Getting the most out of your staff

How do you keep staff engaged and committed to the business?  Colin Mayes, chief executive of Burhill Group Limited, outlines his company’s innovative appraisal and survey systems and tackles the thorny issue of casuals.

The customer may always be right but no business – whether it’s a golf club or a bank – can succeed without good staff.

Appointing people can often be the easy part. Finding the right staff for your business and then keeping them dedicated to your aims and objectives can be a challenge.  It’s tough enough when you are a small concern but, if you’re a company the size of Burhill Group Limited, it can be a huge issue if not tackled correctly.

With 600,000 rounds played over the course of a year at their 10 centres, Burhill are one of the UK’s largest owners and operators of golf courses.  They employ hundreds of people and they all strive towards the same definable goals – no matter which centre they work at.

Colin-Mayes-(4)-Ext“We’ve got some fantastic heads of department and some fantastic employees,” said chief executive Colin Mayes. “We’re fortunate to have some really good people.”

So how is that done? How does Mayes keep his varied teams all pointing in the same direction?
It’s achieved with an innovative appraisal system, which is designed to be a positive experience – rather than the meetings of misery that some can become.  That’s backed up with a once-a-year detailed staff survey that encourages employees to think deeply about how they see their roles and the support they are given by the company.

“New staff are given a job chat within a month of starting with us, to see whether they are enjoying it and if there are any elements of training they need further support and help with,” explained Mayes.

“We have a half yearly job chat about performance and whether they are meeting their objectives and what their training needs are and we do it again at 12 months.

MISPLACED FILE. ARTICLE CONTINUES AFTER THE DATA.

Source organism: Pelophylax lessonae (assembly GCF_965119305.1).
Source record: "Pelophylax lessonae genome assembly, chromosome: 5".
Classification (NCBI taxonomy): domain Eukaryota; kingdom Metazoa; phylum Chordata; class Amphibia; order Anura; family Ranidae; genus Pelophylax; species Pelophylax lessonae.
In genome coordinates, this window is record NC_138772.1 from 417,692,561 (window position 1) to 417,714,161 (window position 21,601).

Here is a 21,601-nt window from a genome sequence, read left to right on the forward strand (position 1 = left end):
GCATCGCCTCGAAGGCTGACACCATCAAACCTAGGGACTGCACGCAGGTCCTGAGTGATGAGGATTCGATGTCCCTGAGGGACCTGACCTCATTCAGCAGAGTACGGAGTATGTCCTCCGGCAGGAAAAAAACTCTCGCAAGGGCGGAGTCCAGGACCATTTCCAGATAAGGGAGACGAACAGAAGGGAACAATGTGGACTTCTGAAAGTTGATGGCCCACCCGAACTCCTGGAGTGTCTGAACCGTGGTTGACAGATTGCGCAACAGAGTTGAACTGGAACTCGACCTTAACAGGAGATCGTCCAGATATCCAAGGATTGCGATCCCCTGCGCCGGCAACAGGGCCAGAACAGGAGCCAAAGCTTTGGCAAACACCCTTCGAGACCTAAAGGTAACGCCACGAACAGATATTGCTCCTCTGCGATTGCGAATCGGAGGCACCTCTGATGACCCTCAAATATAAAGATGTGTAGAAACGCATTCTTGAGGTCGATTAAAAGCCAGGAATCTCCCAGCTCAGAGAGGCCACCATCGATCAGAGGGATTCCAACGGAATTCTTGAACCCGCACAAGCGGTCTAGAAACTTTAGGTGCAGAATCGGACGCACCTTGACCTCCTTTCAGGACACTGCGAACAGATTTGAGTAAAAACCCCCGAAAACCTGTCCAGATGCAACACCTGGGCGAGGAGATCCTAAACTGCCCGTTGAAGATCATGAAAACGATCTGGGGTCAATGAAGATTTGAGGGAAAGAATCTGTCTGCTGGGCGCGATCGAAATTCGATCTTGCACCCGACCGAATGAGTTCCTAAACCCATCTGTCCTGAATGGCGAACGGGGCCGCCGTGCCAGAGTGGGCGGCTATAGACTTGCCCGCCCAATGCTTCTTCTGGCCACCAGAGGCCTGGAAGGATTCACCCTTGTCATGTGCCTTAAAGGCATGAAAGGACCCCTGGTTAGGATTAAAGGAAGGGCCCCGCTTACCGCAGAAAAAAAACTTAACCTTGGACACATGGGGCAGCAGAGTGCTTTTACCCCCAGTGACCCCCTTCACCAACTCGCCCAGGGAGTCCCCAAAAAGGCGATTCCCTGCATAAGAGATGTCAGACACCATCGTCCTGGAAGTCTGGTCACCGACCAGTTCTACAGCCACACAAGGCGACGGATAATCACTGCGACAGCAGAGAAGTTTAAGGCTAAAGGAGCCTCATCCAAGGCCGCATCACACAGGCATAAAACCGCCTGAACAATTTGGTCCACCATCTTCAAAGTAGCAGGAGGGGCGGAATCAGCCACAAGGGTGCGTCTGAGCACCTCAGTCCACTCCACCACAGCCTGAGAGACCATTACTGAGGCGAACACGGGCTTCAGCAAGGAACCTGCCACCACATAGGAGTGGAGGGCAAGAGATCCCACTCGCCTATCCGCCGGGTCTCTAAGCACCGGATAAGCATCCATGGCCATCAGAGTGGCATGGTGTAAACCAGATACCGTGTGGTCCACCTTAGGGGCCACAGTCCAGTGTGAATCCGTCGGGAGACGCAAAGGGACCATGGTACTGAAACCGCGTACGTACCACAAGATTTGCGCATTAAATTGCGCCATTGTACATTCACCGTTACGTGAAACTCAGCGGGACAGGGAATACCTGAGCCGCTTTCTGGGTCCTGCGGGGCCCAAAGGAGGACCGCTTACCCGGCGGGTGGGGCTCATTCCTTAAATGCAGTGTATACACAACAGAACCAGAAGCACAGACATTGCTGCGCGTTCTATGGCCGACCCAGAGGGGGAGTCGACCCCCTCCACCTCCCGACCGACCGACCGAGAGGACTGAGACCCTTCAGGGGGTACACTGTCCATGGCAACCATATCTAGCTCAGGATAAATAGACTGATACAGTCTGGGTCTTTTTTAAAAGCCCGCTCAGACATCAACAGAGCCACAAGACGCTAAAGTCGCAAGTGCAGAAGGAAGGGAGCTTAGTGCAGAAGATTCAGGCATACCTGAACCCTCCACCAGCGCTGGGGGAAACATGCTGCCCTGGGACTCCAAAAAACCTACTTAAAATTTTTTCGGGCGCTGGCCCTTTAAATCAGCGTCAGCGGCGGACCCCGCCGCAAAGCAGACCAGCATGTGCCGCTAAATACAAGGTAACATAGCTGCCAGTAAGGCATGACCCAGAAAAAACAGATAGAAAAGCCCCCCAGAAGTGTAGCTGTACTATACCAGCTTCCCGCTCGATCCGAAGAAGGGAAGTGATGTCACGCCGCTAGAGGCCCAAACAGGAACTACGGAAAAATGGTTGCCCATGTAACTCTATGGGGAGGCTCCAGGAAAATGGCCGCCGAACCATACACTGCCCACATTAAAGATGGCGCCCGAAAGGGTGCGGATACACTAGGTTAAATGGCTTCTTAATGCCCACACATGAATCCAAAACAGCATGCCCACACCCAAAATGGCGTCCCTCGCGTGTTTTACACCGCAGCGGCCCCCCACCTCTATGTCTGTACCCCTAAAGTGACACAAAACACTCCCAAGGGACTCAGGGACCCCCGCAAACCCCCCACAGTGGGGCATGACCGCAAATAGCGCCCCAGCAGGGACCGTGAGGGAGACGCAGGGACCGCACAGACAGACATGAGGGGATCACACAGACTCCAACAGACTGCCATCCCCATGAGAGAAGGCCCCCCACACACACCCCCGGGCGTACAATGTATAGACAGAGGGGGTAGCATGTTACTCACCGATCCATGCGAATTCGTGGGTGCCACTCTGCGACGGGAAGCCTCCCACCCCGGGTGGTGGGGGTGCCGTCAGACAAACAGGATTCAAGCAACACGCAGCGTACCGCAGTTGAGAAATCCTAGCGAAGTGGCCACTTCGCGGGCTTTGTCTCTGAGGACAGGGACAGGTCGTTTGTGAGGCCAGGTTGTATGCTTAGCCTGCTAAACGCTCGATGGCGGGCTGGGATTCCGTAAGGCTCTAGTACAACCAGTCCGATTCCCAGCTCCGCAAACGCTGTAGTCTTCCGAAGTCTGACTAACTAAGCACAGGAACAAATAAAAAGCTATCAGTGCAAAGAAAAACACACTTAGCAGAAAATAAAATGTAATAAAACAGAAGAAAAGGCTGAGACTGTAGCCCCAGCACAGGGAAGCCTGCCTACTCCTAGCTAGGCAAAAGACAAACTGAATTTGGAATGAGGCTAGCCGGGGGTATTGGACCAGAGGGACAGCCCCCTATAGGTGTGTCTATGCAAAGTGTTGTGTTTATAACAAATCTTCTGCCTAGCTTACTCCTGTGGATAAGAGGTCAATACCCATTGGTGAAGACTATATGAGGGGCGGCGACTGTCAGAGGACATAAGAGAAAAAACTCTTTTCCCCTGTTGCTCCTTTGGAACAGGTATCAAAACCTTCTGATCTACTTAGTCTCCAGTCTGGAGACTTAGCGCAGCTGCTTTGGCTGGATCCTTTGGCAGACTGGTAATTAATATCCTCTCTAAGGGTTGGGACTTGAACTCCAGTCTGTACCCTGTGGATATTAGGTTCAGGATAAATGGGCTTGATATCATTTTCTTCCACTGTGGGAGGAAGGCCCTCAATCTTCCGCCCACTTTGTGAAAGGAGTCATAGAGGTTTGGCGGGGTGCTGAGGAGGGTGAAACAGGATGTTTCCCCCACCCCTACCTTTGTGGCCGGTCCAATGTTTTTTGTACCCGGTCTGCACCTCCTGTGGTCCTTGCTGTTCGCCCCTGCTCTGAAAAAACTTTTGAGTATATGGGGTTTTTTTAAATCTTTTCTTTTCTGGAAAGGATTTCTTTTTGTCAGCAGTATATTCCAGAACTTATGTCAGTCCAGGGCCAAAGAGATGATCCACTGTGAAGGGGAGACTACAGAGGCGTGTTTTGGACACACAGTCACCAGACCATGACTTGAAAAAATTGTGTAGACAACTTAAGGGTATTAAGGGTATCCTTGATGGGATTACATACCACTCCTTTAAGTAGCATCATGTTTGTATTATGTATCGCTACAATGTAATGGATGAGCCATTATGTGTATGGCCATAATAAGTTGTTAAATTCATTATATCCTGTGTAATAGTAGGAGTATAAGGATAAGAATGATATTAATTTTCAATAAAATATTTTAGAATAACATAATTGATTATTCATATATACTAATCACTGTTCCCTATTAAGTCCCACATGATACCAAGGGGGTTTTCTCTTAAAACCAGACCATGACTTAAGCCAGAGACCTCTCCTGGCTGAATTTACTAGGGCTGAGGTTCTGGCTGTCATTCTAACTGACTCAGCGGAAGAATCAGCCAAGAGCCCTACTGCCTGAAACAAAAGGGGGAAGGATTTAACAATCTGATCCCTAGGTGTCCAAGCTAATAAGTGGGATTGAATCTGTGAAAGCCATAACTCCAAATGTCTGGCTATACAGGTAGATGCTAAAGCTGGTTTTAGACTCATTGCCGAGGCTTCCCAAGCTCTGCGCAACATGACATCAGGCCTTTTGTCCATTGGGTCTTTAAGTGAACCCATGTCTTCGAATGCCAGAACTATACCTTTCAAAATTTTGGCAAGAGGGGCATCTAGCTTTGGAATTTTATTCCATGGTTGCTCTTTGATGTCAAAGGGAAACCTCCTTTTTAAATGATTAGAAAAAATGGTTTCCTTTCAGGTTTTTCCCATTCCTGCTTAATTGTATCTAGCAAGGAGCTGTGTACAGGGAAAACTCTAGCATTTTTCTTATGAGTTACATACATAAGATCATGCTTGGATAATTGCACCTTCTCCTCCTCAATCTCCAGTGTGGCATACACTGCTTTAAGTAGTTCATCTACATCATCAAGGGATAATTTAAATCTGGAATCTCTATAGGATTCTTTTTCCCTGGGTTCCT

“So in effect, there are two formal talks that go on that are documented in terms of what people are doing well, where they need to improve and what further help and assistance we can give in terms of training requirements moving forward.

“That’s the bones of the appraisal system. We do try and treat it as an opportunity for both sides.

“We do pride ourselves on having quite an open culture. We don’t hide things but we try and make it a positive experience.

“I am a great believer in making sure staff know what is expected of them. If people know what is expected of them they will generally try and raise their game to do what they think their job is.

“Staff don’t get out of bed saying ‘I’m going to do a poor job’. They get to work and they might have had an experience with their supervisor, or somebody else, that has influenced how well they will perform that day.

“It is our job to make sure that when they get to our business they know what is expected of them and if they’ve had a bad start to the day they shake that off and start their day with us.

“It’s no easy task but that’s what we try and do.”

If you’re not confident about the way workers are engaged, or feel about the business, then the results of an annual staff survey could be enough to send you cowering to the safety of the office.

Burhill’s survey asks more than 40 questions and probes employees about their experience with the company. Are they given enough support? Do they get enough training and equipment to do their jobs properly?

It all adds up to, what Mayes calls, a “killer question” at the end. Would they recommend a friend or family member to work at Burhill?

Describing the process, he added: “We survey our staff in the summer. Like any business, we have a seasonal affect and we do employ a lot of university students and casuals during the summer months.